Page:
Companies should not fixate on finding the “superstar” or the perfect organisational fit when hiring a new employee. The best thing they can do is not to hire a “toxic worker”.
This is according to a new paper from the Harvard Business School in the United States.
A toxic employee can cost a business in the region of R180 000 – and that is before any of the other potential costs, such as litigation, regulatory penalties and reduced employee morale, the authors write. This is substantially more money than a superstar will save a company’s bottom line in terms of productivity, which is about R77 000.
In a study of more than 50 000 workers, researchers at the business school found “avoiding a toxic worker (or converting him [or her] to an average worker) enhances performance to a much greater extent than replacing an average worker with a superstar worker”.
“Most of the work in organisation design and human resource management has been focused on what I would say are ‘positive outliers’ – the really top performers,” economist and co-author Dylan Minor told the Harvard Gazette. “[As] it turns out, we’ve all had personal experiences where we have a worker on the other side of the distribution [who], rather than really helping performance, actually hurt performance in one way or another.”
A toxic worker is not simply someone who talks too loudly on the phone next to you or uses the last clean teaspoon. The researchers define a toxic worker as someone who “engages in behaviour that is harmful to the organisation, including either its property or people”.
The toxic behaviour investigated by the researchers – who looked at the termination data for those 50 000 workers – was not benign: it ranged from stealing supplies to sexual harassment.
“We use the term ‘toxic’ to capture both the basic definition of toxic as being something harmful and also the notion that the toxic workers tend to infect others with such behaviour,” the authors write.
“Even relatively modest levels of toxic behaviour can cause major organisational cost, including customer loss, loss of employee morale, increased [employee] turnover and loss of legitimacy among important external stakeholders.”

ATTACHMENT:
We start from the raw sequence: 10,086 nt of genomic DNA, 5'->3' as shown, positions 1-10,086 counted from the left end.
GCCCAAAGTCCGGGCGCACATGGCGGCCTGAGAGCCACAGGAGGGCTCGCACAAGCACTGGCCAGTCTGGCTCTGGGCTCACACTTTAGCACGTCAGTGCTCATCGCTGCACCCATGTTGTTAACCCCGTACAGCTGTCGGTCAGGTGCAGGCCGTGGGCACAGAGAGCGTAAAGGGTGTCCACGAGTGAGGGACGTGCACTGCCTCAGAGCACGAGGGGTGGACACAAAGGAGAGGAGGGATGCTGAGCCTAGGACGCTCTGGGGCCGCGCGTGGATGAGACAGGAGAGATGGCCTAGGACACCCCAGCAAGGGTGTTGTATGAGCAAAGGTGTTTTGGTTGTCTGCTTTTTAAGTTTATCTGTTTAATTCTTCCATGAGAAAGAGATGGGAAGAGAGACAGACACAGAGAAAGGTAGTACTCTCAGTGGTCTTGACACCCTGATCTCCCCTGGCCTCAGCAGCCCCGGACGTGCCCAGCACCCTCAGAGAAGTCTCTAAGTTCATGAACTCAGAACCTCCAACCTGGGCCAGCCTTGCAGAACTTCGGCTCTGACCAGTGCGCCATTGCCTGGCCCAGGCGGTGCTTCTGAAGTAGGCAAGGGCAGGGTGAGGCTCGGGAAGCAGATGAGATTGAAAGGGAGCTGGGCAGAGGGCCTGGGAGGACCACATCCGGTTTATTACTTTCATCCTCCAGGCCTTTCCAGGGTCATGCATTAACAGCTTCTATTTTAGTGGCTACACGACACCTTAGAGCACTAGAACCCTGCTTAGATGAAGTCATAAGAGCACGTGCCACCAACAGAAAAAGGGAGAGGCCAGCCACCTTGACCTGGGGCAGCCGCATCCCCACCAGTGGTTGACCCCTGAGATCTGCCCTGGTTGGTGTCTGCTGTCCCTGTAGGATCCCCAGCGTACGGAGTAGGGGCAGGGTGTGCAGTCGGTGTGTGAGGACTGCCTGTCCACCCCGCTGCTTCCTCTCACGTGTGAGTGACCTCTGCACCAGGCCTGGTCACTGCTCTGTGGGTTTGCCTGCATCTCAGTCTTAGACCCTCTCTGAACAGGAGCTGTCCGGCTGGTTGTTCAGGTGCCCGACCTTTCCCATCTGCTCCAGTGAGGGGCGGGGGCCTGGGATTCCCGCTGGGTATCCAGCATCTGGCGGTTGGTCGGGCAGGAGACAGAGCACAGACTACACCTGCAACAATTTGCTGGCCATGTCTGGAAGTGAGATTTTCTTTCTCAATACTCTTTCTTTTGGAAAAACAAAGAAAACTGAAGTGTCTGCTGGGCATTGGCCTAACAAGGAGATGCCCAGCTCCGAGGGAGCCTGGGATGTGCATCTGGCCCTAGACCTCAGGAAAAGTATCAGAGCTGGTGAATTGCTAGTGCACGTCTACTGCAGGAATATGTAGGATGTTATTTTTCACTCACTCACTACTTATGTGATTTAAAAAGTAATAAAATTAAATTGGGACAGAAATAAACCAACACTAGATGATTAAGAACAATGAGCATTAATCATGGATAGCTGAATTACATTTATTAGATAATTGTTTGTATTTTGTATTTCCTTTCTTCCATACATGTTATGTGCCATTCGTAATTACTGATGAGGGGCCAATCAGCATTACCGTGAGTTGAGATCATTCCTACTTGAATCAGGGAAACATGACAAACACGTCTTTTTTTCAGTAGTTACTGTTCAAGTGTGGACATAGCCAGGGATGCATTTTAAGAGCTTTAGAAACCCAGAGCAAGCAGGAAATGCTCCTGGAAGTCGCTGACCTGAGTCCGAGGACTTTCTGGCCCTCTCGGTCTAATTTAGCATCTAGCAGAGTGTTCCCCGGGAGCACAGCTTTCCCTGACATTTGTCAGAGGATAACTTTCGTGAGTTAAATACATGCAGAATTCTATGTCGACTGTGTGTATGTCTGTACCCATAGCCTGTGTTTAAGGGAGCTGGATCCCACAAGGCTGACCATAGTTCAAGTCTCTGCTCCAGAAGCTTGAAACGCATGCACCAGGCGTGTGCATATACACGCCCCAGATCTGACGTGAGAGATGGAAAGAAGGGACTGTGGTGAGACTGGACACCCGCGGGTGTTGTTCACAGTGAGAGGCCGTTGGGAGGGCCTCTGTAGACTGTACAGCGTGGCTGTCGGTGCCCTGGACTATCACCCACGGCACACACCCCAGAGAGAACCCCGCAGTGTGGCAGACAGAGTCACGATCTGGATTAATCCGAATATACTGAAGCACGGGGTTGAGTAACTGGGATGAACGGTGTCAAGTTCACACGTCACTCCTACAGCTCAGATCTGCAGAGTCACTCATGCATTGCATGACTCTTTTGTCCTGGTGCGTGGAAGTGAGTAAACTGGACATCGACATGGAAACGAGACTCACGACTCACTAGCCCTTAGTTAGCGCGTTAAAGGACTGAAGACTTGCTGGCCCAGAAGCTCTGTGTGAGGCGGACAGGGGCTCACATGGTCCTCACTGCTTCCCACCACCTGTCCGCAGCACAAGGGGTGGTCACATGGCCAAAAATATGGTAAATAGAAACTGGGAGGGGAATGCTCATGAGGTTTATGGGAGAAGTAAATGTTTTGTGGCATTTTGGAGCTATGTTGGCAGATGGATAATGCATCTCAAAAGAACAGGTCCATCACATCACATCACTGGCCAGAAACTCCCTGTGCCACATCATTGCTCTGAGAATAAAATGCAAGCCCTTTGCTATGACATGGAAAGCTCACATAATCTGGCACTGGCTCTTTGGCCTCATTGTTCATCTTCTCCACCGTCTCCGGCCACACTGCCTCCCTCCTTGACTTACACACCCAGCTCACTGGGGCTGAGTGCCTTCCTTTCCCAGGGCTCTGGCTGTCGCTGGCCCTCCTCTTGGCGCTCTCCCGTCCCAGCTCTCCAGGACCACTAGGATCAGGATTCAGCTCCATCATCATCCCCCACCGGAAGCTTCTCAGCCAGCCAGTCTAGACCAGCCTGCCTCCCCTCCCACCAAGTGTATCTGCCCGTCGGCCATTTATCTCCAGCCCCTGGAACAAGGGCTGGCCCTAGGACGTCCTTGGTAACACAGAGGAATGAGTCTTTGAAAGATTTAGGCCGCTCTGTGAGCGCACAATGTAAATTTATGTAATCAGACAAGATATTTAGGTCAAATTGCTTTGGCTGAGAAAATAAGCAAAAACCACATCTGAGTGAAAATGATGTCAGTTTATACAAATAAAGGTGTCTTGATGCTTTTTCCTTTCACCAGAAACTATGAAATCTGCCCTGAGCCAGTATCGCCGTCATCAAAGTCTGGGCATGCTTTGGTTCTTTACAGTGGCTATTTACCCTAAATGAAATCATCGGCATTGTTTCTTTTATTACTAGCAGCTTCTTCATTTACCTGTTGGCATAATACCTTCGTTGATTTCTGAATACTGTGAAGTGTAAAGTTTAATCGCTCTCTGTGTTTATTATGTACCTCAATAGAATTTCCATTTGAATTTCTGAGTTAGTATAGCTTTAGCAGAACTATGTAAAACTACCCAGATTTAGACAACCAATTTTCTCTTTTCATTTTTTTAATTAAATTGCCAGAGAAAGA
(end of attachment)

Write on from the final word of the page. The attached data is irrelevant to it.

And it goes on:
But there is a catch: toxic workers are often more productive than their nontoxic counterparts. “Specifically, we find that toxic workers are much more productive than the average worker … We find that there is a potential trade-off when employing an unethical person: they are corrupt, but they excel in work performance,” the authors write.
But that pales in comparison with the possible legal and financial threats and the effect on employee morale. The good news is that it is possible to identify these people – before they are hired.
The authors found that “workers who are overconfident, self-regarding and profess to follow the rules are much more likely to be terminated for toxic behaviour”.
Those who are self-regarding “show little concern for another’s interests and are less likely to refrain from damaging others and their property”. Overconfident people, on the other hand, often believe “the expected payoff of engaging in misconduct is higher than someone who is not overconfident”.
In response to an interview question about their rule-following tendencies, “subjects are highly incentivised to respond … in whichever way they believe will secure them a job. Consequently, it could also be the case that those who claim the rules should be followed are more Machiavellian in nature, purporting to embrace whatever rules, characteristics or beliefs that they believe are most likely to obtain them a job,” the authors write. “There is strong evidence that Machiavellianism leads to deviant behaviour.”
The alternative to not hiring toxic workers is to reform them. But – as the authors note – with the current financial constraints in operation in many workplaces, that is much more difficult than simply not hiring them in the first place.